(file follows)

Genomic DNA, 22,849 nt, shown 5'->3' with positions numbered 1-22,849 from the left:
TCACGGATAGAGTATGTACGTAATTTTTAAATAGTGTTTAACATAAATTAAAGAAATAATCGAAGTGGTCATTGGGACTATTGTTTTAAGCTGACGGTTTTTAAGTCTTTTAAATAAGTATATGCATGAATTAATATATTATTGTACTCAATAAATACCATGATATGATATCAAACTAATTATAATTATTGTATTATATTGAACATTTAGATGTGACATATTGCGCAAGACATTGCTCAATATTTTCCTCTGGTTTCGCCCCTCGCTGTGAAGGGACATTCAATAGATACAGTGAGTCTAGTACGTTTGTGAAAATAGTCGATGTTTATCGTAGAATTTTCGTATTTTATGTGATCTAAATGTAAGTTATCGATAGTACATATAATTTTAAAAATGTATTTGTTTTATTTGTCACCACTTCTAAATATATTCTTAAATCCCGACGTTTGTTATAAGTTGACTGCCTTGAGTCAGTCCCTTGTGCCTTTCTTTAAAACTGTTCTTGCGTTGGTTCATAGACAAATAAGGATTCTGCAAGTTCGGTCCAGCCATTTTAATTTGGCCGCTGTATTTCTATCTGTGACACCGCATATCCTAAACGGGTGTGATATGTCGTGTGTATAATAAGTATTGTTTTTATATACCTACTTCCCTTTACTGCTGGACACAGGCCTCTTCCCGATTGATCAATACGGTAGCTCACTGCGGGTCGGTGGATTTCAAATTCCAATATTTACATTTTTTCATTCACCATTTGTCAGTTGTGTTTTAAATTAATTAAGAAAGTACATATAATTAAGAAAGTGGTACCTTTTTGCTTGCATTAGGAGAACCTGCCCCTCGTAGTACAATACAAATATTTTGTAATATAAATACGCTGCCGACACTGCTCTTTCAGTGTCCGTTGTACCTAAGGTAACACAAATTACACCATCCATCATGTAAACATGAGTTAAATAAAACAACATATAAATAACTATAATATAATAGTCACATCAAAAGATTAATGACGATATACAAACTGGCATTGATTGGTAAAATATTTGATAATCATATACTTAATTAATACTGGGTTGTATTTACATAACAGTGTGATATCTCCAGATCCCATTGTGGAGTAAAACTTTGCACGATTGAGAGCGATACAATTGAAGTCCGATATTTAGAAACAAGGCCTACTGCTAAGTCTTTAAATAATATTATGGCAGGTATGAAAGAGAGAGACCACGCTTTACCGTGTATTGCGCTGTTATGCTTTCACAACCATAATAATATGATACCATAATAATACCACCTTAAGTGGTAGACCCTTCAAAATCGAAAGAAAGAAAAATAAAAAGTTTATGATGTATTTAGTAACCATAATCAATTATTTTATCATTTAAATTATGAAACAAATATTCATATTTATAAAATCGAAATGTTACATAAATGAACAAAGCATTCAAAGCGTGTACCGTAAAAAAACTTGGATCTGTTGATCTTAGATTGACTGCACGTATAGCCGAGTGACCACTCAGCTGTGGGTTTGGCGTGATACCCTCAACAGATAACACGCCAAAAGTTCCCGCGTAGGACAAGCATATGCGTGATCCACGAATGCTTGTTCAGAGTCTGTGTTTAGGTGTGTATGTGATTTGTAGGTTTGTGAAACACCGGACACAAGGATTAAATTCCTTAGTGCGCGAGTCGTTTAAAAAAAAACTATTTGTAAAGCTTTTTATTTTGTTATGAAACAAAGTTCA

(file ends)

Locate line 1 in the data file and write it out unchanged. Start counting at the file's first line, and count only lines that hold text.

Genomic DNA, 22,849 nt, shown 5'->3' with positions numbered 1-22,849 from the left: